English football (soccer for you Americans out there) is better up North. Since the English Football League was established in 1888, 90 titles have been won by teams in the North of England, with Manchester United and Liverpool leading the way, and a mere 38 titles held from all other areas of the country put together. Although I am not a fan of the ‘beautiful game’, a visit to a stadium like the 75,000 seater Old Trafford (Manchester United’s ground, and the largest club stadium in the UK) is an impressive site. With the Premier League spending a whopping £1.1 billion on player transfers this is a big money business by anyone’s standards. That said, football isn’t the only sport in the North; you can also see a Rugby League game, perhaps more similar to the American Football, in shape of ball at least! Greyhound and whippet racing is popular in Yorkshire, and with horse racing including the Grand National at Aintree (near Liverpool) and the York races, among others, a day at the horse track can be a splendid way to spend a weekend! Motorbike lovers can get their fix at the Isle of Mann TT Race, arguably the most prestigious motorbike race in the world, and an adrenaline filled (sometimes life-threatening) spot on the trackside to watch the riders whizz by is a once in a lifetime experience. The most classic English sport cricket too has its fair share of venues in the North of England – Old Trafford in Manchester, and Headingly in Leeds are great on a sunny day – take your own food and beers for a boozy day pretending to care about the score.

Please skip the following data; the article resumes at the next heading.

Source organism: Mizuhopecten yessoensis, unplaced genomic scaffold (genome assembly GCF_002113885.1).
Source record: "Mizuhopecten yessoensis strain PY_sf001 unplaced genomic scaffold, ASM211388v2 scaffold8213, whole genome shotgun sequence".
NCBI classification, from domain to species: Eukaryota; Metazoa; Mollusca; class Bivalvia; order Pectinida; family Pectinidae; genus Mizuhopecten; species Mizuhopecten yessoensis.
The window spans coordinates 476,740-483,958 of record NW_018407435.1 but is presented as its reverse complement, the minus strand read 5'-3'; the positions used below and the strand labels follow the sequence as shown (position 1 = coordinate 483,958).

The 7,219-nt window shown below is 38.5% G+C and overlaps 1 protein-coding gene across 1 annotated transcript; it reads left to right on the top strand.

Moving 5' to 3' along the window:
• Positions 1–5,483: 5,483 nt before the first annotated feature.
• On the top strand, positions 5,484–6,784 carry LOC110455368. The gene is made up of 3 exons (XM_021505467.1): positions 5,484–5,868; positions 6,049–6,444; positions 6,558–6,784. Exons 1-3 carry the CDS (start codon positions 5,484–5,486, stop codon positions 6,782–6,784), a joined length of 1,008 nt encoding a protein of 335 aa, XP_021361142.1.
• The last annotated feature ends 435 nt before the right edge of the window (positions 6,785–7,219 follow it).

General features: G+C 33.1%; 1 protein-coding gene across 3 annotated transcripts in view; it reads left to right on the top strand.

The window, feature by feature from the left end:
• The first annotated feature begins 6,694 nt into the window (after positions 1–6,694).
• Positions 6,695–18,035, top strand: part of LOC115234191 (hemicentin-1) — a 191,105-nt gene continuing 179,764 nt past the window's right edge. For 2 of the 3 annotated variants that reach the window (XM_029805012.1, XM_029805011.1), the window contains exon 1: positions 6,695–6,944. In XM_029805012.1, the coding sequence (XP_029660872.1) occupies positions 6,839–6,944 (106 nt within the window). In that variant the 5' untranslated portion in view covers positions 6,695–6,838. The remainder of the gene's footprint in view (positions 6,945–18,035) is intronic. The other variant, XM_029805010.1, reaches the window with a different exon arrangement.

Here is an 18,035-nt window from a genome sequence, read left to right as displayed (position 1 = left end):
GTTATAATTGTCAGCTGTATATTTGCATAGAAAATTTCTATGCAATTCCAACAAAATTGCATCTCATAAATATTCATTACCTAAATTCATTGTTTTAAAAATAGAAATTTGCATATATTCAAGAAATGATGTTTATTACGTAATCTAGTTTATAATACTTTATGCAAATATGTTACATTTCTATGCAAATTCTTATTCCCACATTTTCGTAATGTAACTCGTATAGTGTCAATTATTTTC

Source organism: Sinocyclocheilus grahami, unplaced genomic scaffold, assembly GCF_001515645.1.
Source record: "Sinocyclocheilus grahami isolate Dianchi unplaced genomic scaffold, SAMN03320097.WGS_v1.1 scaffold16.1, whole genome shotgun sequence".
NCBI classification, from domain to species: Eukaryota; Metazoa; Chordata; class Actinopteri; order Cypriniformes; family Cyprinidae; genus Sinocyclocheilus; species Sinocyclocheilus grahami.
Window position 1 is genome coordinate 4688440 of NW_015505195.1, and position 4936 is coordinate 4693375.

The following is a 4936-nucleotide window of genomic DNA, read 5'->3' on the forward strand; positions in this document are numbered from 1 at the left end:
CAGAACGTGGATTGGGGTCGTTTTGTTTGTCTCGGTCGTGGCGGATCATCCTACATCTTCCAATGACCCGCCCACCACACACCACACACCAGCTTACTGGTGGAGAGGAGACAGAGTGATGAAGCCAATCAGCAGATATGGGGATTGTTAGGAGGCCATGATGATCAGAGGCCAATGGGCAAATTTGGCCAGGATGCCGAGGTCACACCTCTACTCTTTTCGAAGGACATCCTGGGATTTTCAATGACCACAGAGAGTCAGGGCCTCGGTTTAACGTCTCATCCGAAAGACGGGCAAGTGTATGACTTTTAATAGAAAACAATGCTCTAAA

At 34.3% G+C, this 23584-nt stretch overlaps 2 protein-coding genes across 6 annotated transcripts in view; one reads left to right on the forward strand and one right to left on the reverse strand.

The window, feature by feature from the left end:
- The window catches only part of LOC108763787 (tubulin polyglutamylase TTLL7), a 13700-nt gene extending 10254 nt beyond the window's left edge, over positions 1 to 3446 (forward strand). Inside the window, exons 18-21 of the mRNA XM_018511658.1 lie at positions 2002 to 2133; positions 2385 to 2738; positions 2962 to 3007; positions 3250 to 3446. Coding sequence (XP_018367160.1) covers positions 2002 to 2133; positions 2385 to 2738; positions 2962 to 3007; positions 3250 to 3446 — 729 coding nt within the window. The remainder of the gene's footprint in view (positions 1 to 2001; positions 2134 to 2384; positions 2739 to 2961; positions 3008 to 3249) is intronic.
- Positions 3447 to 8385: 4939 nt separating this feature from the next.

Reasons to Visit the North of England: The Countryside
The North has its fair share of beautiful landscapes too, and 5 of England’s 10 National Parks are in the North of England. The stunning Lake District in the north west (home to England’s largest lake, Windermere), the Yorkshire Dales & North York Moors in Yorkshire, the Peak District across the Pennines and Northumberland where you can visit Hadrian’s wall built to keep out the wild Scots. Keen hikers can attempt the Yorkshire Three Peaks challenge, scaling 3 of the Yorkshire Dales peaks in 12 hours to cover 24 miles, or the 192-mile Coast to Coast walk which passes through the Lake District, the Yorkshire Dales and the North York Moors on route from St Bees in Cumbria to Robin Hood’s Bay in North Yorkshire. Even for the most casual walker, the rolling hills, vast lakes and glorious sunshine (if you’re lucky!), and some of the country’s most incredible scenery has got to be worth the train ride from London!